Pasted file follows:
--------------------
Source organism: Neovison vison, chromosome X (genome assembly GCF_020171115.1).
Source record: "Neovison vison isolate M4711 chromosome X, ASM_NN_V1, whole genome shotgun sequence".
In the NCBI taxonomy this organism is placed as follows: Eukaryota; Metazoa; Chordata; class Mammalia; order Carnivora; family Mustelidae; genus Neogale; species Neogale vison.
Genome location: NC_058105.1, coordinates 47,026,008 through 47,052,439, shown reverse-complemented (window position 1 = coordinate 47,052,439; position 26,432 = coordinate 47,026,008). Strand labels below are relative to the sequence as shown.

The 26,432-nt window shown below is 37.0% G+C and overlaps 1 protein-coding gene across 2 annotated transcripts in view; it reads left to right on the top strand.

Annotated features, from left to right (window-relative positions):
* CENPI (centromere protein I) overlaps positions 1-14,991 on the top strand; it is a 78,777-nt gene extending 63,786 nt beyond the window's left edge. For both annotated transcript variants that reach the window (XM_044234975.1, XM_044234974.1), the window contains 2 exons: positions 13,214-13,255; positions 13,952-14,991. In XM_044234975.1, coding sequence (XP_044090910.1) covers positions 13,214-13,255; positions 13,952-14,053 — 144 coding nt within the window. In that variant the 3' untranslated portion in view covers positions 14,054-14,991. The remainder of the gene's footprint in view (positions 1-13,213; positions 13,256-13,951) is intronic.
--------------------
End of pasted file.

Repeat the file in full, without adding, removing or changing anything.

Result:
Source organism: Neovison vison, chromosome X (genome assembly GCF_020171115.1).
Source record: "Neovison vison isolate M4711 chromosome X, ASM_NN_V1, whole genome shotgun sequence".
In the NCBI taxonomy this organism is placed as follows: Eukaryota; Metazoa; Chordata; class Mammalia; order Carnivora; family Mustelidae; genus Neogale; species Neogale vison.
Genome location: NC_058105.1, coordinates 47,026,008 through 47,052,439, shown reverse-complemented (window position 1 = coordinate 47,052,439; position 26,432 = coordinate 47,026,008). Strand labels below are relative to the sequence as shown.

The 26,432-nt window shown below is 37.0% G+C and overlaps 1 protein-coding gene across 2 annotated transcripts in view; it reads left to right on the top strand.

Annotated features, from left to right (window-relative positions):
* CENPI (centromere protein I) overlaps positions 1-14,991 on the top strand; it is a 78,777-nt gene extending 63,786 nt beyond the window's left edge. For both annotated transcript variants that reach the window (XM_044234975.1, XM_044234974.1), the window contains 2 exons: positions 13,214-13,255; positions 13,952-14,991. In XM_044234975.1, coding sequence (XP_044090910.1) covers positions 13,214-13,255; positions 13,952-14,053 — 144 coding nt within the window. In that variant the 3' untranslated portion in view covers positions 14,054-14,991. The remainder of the gene's footprint in view (positions 1-13,213; positions 13,256-13,951) is intronic.